Language in the digital age.
By IMA on Dec 16, 2019
We all know language is a fluid thing. There’s a reason the frothy prose of Shakespeare is nearly impossible to follow without the side notes, and we no longer exclaim things like ‘wizard’ or ‘corr blimey’ when we’re excited. Language shifts much like fashion. What alters less, however, is the grammar – the skeletal structure that the fleshier, malleable vocabulary clings to. To language puritans, grammar is the most sacred part, so when it’s toyed with, it can ruffle feathers.
But it’s not just ‘youfs’ that flout maxims. Advertisers are increasingly bending the rules to come up with catchier phrases that empower and inspire consumers to part with their cash. ‘Be more dog’ was O2’s effort, and suddenly a noun became an adjective, depicting a kind of “go get ‘em” attitude. ‘Find your happy’ writes another self-help book and suddenly the intangible emotion of happiness becomes a commodified thing.
Much like the phase of writing in a saccharine, overly familiar tone, (popularised by Innocent), it’s likely the rule bending is a current copywriting trend, pandering to hashtags. As the trend is becoming increasingly watered down, and slogans become more nonsensical, it’s likely that brands will soon realise simple ideas with obvious meanings might resonate more with consumers.
Meme culture was once pegged as merely the procrastinations of ‘internet people’, with their stickmen drawings. But these days, memes have developed into a kind of rapid-fire caption competition, pairing highly adaptable and comically suggestive images with punchy social commentary. Memes are the inside joke that anyone with an internet connection can join in, and now they plaster the social noticeboards of Tumblr, Instagram and WhatsApp. No political current-affair or pop-culture snippet is safe from becoming ‘meme-ified’, and brands are beginning to catch on to their cultural significance.
Tide became the victim of a large-scale internet joke when the (hoax) suggestion of consuming their pods was turned into a popular meme. Now Tide Pods have to be sold and stored in extra child-proof boxes, with several cool-brand points deducted for having to pull the plug on the ‘fun’.
Memes are now an accepted part of digital communication, and are more increasingly the primary source of information for many young people. By participating in the conversation, brands are speaking their consumers’ language, and can express nuances that traditionally comms and advertising lacked. Caution should be taken, however: not every brand’s values will align with this particular culture. Tone deaf brands need not apply.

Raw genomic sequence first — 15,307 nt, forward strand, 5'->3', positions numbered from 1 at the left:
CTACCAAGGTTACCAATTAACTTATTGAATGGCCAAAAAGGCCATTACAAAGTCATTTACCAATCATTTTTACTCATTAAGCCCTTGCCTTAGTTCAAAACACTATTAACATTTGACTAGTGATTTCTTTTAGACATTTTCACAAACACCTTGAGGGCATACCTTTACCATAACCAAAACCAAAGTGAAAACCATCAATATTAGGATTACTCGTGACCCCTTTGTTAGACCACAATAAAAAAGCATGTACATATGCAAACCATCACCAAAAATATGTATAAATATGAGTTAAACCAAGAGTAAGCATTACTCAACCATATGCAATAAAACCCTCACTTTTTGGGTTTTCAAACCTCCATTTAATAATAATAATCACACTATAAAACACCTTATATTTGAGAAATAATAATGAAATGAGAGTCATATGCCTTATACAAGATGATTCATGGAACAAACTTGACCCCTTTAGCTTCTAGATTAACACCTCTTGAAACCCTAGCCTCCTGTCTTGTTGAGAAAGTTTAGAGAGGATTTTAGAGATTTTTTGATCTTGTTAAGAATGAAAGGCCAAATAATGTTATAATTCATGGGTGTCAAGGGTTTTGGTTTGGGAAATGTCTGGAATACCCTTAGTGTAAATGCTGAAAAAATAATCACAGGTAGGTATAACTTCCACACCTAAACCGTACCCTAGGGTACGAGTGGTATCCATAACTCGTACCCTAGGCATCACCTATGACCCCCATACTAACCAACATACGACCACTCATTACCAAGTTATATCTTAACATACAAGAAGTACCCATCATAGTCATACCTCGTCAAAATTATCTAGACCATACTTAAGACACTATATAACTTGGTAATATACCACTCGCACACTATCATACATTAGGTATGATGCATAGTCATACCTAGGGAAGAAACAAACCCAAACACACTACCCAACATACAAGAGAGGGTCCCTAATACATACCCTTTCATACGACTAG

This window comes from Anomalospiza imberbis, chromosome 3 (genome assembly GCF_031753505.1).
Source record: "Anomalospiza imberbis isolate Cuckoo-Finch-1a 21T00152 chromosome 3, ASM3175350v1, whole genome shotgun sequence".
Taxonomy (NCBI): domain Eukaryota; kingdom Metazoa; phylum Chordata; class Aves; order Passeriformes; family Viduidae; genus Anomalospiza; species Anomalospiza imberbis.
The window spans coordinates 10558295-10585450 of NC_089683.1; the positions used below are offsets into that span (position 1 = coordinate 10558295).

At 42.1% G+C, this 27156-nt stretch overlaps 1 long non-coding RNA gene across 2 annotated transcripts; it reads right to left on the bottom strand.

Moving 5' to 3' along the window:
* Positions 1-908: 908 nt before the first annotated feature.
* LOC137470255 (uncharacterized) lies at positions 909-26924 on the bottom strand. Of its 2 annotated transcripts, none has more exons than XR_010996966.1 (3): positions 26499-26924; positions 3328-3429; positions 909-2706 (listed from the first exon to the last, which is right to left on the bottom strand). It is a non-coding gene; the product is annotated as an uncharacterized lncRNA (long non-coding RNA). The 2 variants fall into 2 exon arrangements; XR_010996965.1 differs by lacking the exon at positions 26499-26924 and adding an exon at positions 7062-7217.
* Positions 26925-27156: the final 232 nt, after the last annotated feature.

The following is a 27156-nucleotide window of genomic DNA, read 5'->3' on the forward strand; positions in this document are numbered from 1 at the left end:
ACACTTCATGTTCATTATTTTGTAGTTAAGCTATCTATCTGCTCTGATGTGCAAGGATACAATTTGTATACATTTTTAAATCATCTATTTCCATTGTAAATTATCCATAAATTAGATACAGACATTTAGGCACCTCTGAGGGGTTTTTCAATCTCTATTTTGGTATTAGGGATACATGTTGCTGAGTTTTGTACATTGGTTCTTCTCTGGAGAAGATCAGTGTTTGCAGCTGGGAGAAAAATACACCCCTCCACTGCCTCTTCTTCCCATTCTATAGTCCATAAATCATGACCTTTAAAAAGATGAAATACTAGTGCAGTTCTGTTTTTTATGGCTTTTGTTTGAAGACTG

It’s been said that the introduction of voice search and the command towards Amazon’s Alexa is encouraging people, in particular children, to become ruder. The command set up to activate the voice search is ‘Alexa…’ followed by a simple command (‘look up the definition of…’, ‘call my mother…’, ‘tell me the weather in London’) with no place for polite prefixes like ‘please’ or ‘would you mind’.
Humanising the AI of Alexa and other voice-search engines creates a striking lack of distinction between technology and other human beings. While overbearing politeness is engrained in the psyche of British people, this may well be undermined by the way we’re learning to interact with technology, and it’s only set to get worse.
Emojis can (arguably) be traced back to ancient languages like Egyptian hieroglyphs. When you ask people what their favourite emoji is, it’s likely something will spring to mind. There is something incredibly intuitive about emojis: one image or pictograph can be used interchangeably to represent a whole set of meanings. They adapt to context and can be used to infer something different entirely. They can even be used like a secret code. Emojis are often used in China to communicate censored topics and politically controversial icons, like the artist Ai Wei Wei.
What does this mean? Emojis are common currency in the digital world now, but also transcend across to the physical – the confounding explosion of emoji cushions and inflatables is testament enough to their omnipresence. Hopefully everyone has learned their lesson from House of Fraser when they apparently (unconfirmed) employed a 16-year-old intern to ‘emoji-fy’ their Twitter page during an apparent moment of hysteria.
One linguistical phenomenon of technology and the internet is the way it has literally changed the meaning of particular words. We know that ‘sick’ now means good, and ‘shut up’ doesn’t necessarily mean ‘shut up’, but technology has also wormed its way into our vocabulary.
For instance, a ‘hotspot’ was once a thriving location, known for nightlife, good food, or somewhere tourists gather in droves. Now, of course, a hotspot is a beacon of hope for the social media addict. Wi-Fi now lets you scroll through pictures of other people socialising, eating amazing food and visiting exotic places…
So what does all this mean? Well, as long as there are trends and changes in language, brands will latch on to them to talk in their customers’ language. But as always, when you have the same thing to say as everyone else, you better not sound like anyone else.